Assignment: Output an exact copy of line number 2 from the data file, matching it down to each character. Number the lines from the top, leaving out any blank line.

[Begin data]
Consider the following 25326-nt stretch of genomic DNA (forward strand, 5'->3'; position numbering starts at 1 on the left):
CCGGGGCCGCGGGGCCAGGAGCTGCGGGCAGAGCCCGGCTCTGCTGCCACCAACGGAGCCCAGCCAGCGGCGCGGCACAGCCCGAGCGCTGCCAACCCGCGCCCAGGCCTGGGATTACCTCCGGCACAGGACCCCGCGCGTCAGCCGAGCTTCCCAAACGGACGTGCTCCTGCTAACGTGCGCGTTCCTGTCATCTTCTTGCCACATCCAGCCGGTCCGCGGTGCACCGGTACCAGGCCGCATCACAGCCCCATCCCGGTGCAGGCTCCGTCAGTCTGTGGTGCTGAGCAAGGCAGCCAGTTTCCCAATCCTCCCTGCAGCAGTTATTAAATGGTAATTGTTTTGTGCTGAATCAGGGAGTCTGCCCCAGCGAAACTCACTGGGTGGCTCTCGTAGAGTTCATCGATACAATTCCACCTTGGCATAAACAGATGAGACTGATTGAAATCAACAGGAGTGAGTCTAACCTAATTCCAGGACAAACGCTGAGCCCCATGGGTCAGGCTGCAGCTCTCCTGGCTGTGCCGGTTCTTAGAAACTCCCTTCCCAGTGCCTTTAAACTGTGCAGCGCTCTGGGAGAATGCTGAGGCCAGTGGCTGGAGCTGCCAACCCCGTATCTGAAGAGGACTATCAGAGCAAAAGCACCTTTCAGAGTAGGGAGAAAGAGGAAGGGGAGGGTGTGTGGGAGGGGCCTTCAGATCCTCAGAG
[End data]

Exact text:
CCGGGGCCGCGGGGCCAGGAGCTGCGGGCAGAGCCCGGCTCTGCTGCCACCAACGGAGCCCAGCCAGCGGCGCGGCACAGCCCGAGCGCTGCCAACCCGCGCCCAGGCCTGGGATTACCTCCGGCACAGGACCCCGCGCGTCAGCCGAGCTTCCCAAACGGACGTGCTCCTGCTAACGTGCGCGTTCCTGTCATCTTCTTGCCACATCCAGCCGGTCCGCGGTGCACCGGTACCAGGCCGCATCACAGCCCCATCCCGGTGCAGGCTCCGTCAGTCTGTGGTGCTGAGCAAGGCAGCCAGTTTCCCAATCCTCCCTGCAGCAGTTATTAAATGGTAATTGTTTTGTGCTGAATCAGGGAGTCTGCCCCAGCGAAACTCACTGGGTGGCTCTCGTAGAGTTCATCGATACAATTCCACCTTGGCATAAACAGATGAGACTGATTGAAATCAACAGGAGTGAGTCTAACCTAATTCCAGGACAAACGCTGAGCCCCATGGGTCAGGCTGCAGCTCTCCTGGCTGTGCCGGTTCTTAGAAACTCCCTTCCCAGTGCCTTTAAACTGTGCAGCGCTCTGGGAGAATGCTGAGGCCAGTGGCTGGAGCTGCCAACCCCGTATCTGAAGAGGACTATCAGAGCAAAAGCACCTTTCAGAGTAGGGAGAAAGAGGAAGGGGAGGGTGTGTGGGAGGGGCCTTCAGATCCTCAGAG